New research reported on Wednesday has uncovered evidence that cosmic rays have an effect on cloud formation, influencing the world's weather, but found no proof that they help propel climate change.
Cosmic rays can help produce aerosol particles which foster cloud buildup but they are not likely to be a major presence in the atmosphere, according to a study published in the journal Nature.
The study was based on findings from the European Organization for Nuclear Research (CERN)'s CLOUD experiment, which uses a cloud chamber to study possible associations between galactic cosmic rays and cloud formation.
Cosmic rays are charged particles that enter the Earth's atmosphere from outer space. They could affect the amount of cloud covering the Earth through the formation of new aerosols -- tiny particles that help cloud droplets to form.
Changes in cloud cover of just a few percent have been shown to have an important effect on the world's climate.
The Nature study of the CLOUD experiment's results found that, through the influence of sulphuric acid, ionisation could enhance the rate of water droplet growth at certain temperatures.
"(...) It could be quite large when averaged globally over the troposphere," said the Nature study.
"However, the fraction of these freshly nucleated particles that grow to sufficient sizes to seed cloud droplets ... remain open questions experimentally," it added.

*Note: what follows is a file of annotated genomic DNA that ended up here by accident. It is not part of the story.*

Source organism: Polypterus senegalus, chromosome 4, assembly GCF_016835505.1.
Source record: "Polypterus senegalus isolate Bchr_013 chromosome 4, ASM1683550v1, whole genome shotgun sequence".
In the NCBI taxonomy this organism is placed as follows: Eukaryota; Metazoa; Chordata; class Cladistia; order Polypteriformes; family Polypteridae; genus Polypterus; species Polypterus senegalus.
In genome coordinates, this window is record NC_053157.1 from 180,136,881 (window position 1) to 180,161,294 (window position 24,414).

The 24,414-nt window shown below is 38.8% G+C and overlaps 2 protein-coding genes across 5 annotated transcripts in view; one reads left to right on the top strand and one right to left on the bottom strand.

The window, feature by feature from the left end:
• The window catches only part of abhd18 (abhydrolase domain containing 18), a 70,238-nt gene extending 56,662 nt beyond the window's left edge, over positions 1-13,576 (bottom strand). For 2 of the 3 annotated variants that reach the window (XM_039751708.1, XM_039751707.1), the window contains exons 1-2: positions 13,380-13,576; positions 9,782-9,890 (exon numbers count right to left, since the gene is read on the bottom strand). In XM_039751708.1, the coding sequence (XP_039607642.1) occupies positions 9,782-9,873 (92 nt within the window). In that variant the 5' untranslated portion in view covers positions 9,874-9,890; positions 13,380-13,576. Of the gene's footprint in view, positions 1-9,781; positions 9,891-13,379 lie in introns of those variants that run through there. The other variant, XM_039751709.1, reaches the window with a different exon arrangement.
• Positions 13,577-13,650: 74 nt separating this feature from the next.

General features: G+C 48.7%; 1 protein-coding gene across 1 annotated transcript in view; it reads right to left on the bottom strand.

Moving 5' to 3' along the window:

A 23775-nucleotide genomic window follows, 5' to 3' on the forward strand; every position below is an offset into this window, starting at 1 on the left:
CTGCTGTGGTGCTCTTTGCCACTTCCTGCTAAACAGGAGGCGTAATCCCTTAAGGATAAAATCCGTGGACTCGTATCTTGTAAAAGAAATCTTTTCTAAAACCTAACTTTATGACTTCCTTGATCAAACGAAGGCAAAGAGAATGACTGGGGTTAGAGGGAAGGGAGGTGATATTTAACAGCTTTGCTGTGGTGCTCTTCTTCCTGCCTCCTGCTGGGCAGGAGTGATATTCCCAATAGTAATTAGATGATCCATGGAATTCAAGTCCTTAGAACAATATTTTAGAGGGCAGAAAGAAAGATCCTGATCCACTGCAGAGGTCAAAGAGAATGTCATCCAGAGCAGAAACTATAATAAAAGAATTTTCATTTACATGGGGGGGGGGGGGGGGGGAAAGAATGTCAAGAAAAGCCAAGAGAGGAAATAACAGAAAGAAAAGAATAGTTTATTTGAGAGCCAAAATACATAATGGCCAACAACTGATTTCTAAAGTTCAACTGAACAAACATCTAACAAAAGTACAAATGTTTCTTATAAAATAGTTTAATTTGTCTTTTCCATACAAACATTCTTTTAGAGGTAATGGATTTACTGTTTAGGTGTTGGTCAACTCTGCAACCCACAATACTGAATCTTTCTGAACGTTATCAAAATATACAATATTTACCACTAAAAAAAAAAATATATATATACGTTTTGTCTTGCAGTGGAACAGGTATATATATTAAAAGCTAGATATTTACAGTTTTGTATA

"These are important findings for the potential link between galactic cosmic rays and clouds."
Academics welcomed the findings but said they did not prove that cosmic rays were a major driver of climate change.
"This paper is very much only a first step in the quantification of the climate effect of cosmic rays, so it would certainly be wrong to conclude that cosmic rays are a major driver of climate change," said Piers Forster, professor of climate change at the University of Leeds.
Although the study confirms that cosmic rays can help produce aerosol particles, it also shows they do not contribute much in the lower atmosphere, he said.
"This makes it extremely unlikely that they can affect low clouds anywhere other than cold and pristine marine environments," he added.
A second academic said the effect of cosmic rays on global warming is likely only very small compared to other effects.
"Many processes contribute to cloud droplet formation. The CERN results show that ions add one more and a small one at that," said Arnold Wolfendale, emeritus professor at Durham University.
"In conclusion, we know of no evidence favouring a cosmic ray effect on climate at more than a few percent (10 percent at the maximum over the last 150 years)," he added.
ReutersLast Mod: 25 Ağustos 2011, 11:50